The House of Representatives passed legislation on Wednesday to prevent a president from ordering broad bans on travel into the U.S., a targeted attack on executive authority following former President Donald Trump’s ban on travel from mostly Muslim-majority nations.

The chamber voted 218 to 208 in support of the bill, referred to as the No Ban Act, with one Republican joining all House Democrats. If enacted, it would limit the president’s ability to control immigration, place any travel bans under congressional oversight and mandate that they be temporary. The bill would also prohibit religious discrimination as part of any immigration decisions.

Rep. Judy Chu (D-Calif.), the sponsor of the legislation, said on the floor Wednesday that Trump’s executive orders banning certain travelers were “always wrong, needless and cruel.”

“Today we can make sure it never happens again,” Chu said. “America does not ban people because of their religion.”

The Muslim Ban was always wrong, needless, and cruel and failed to live up to the requirements laid out by the Supreme Court. Religious bans have no place in our country or our laws and today, we are voting to make sure this never happens again. pic.twitter.com/njTtTEBuiU

— Judy Chu (@RepJudyChu) April 21, 2021

The bill is unlikely to sail through the Senate, where Democrats hold a slim majority with 50 seats and Vice President Kamala Harris as the tie-breaking vote.

Trump had long pledged to shut down the entry of Muslims into the United States during this 2016 campaign and made good on his promise during the early days of his administration, signing an order for a sweeping ban against seven Muslim-majority nations in January 2017. Amid a prolonged legal battle, the White House was forced to amend the ban twice, and the Supreme Court upheld it by a vote of 5-4 in 2018. Eventually the ban included travelers from Iran, Libya, Somalia, Syria, Yemen, Chad, North Korea and Venezuela. A later order put restrictions on residents from Eritrea, Kyrgyzstan, Myanmar, Nigeria, Sudan and Tanzania.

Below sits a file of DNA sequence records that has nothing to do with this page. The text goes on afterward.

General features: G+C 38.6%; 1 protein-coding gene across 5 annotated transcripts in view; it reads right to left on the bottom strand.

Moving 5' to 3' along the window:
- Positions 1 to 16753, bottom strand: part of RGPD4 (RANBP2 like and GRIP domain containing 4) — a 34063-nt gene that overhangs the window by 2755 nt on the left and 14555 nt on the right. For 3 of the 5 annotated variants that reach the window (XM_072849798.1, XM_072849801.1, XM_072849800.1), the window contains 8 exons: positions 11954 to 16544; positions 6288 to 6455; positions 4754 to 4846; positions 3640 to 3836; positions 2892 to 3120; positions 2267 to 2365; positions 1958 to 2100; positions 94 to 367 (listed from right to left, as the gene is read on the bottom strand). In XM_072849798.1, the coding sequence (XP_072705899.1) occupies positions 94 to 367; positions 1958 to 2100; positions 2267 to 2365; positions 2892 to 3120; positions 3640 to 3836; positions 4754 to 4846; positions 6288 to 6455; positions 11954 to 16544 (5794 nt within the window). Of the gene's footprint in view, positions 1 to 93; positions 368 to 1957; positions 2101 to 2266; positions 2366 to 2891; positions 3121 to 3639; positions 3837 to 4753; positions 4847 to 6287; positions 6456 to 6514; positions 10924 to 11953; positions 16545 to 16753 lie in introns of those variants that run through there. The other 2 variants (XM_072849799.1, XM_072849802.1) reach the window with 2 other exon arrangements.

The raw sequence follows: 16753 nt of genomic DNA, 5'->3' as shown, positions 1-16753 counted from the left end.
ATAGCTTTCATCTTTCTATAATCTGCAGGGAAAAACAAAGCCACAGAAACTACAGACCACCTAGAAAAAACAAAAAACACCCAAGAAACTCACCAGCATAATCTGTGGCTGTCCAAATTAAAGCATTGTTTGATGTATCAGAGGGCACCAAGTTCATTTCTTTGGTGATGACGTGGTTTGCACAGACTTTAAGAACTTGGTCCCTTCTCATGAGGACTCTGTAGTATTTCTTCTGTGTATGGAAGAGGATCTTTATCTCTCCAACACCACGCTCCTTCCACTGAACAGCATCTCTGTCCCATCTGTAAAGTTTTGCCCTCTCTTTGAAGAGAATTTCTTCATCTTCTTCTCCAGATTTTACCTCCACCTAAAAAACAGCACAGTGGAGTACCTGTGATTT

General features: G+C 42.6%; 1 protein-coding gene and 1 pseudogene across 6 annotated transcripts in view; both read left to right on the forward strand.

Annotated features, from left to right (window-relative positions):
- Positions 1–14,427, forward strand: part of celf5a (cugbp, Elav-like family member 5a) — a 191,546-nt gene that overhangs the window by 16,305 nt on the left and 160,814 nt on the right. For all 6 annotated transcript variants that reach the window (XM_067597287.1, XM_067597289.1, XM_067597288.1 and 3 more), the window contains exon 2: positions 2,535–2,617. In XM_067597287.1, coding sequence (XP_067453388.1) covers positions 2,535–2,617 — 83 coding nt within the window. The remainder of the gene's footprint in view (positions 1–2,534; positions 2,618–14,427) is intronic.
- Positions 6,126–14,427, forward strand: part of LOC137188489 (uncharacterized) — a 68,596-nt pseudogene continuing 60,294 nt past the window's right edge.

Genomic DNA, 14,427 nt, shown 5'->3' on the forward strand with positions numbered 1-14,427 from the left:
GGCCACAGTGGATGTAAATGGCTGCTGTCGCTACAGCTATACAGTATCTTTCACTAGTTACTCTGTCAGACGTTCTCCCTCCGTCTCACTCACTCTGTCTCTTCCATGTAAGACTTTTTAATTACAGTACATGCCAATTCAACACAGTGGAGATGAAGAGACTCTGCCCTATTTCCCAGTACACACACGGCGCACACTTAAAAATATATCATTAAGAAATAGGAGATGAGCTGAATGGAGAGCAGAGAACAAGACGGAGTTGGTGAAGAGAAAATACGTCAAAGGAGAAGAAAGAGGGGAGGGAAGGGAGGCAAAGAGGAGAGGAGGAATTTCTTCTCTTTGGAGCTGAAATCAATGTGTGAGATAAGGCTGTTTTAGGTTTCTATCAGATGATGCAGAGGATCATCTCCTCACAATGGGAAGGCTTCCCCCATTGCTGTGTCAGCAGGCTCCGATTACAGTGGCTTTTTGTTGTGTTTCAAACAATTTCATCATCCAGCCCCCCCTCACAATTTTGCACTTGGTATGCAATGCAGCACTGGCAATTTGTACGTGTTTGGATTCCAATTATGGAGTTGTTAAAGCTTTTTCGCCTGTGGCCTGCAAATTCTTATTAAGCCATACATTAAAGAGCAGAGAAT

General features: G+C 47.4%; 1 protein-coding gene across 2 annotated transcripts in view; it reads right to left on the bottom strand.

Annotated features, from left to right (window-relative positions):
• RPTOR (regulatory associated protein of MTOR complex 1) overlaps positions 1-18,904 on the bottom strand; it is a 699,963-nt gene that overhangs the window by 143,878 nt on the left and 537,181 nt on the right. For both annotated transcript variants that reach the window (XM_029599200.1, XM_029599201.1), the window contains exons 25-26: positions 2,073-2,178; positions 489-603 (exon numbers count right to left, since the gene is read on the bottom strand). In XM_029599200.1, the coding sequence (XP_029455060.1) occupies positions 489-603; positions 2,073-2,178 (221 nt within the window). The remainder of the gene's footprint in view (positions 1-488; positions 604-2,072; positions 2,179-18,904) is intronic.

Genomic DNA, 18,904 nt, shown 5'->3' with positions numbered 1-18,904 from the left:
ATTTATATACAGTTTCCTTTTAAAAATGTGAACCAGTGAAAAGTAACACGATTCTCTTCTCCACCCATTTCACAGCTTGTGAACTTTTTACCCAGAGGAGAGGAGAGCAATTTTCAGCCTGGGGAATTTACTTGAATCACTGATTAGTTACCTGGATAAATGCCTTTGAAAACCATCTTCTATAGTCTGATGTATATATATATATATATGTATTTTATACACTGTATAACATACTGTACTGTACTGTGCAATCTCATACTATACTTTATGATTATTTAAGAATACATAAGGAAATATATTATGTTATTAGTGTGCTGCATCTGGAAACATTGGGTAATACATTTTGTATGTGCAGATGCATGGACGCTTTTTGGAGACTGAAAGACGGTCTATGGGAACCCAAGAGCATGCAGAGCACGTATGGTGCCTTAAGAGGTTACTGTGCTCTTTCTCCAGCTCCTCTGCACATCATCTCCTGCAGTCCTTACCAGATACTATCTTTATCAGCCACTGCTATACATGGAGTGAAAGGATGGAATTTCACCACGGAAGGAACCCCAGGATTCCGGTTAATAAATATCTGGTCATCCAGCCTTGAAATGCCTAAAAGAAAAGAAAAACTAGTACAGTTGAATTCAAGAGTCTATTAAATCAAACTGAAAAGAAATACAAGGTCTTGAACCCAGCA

Critics said the bans amounted to a blatant attempt to penalize Muslims and was part of Trump’s broader effort to limit almost all immigration into the United States.

President Joe Biden eased those bans in his first days in office.

Rep. Jerry Nadler (D-N.Y.), chairman of the House Judiciary Committee, commended the passage of the legislation, saying, if approved, it would rein in “executive overreach” and preserve the power of Congress to establish immigration laws. He said Trump had “abused” his authority, “twisting it in ways that were never intended.”

“In advancing this legislation today, we uphold our nation’s founding ideals and we reaffirm our commitment to the Rule of Law,” Nadler said in a statement on Wednesday. “Members on both sides of the aisle should agree that no president — Republican or Democratic — should be permitted to usurp the powers of the legislative branch enshrined in the Constitution.”

The White House said earlier this week it supported the No Ban Act, saying the “prior administration’s haphazard misuse of this authority highlights the need for reasonable constraints.”

Biden faced fierce criticism this month over his decision to retain a historically low limit of 15,000 on the number of refugees allowed to enter the U.S. in a year, a cap set by the Trump administration. Biden had earlier promised to allow more than 60,000 refugees, and the White House has since walked back the restrictive number and said it would announce a new cap by mid-May.

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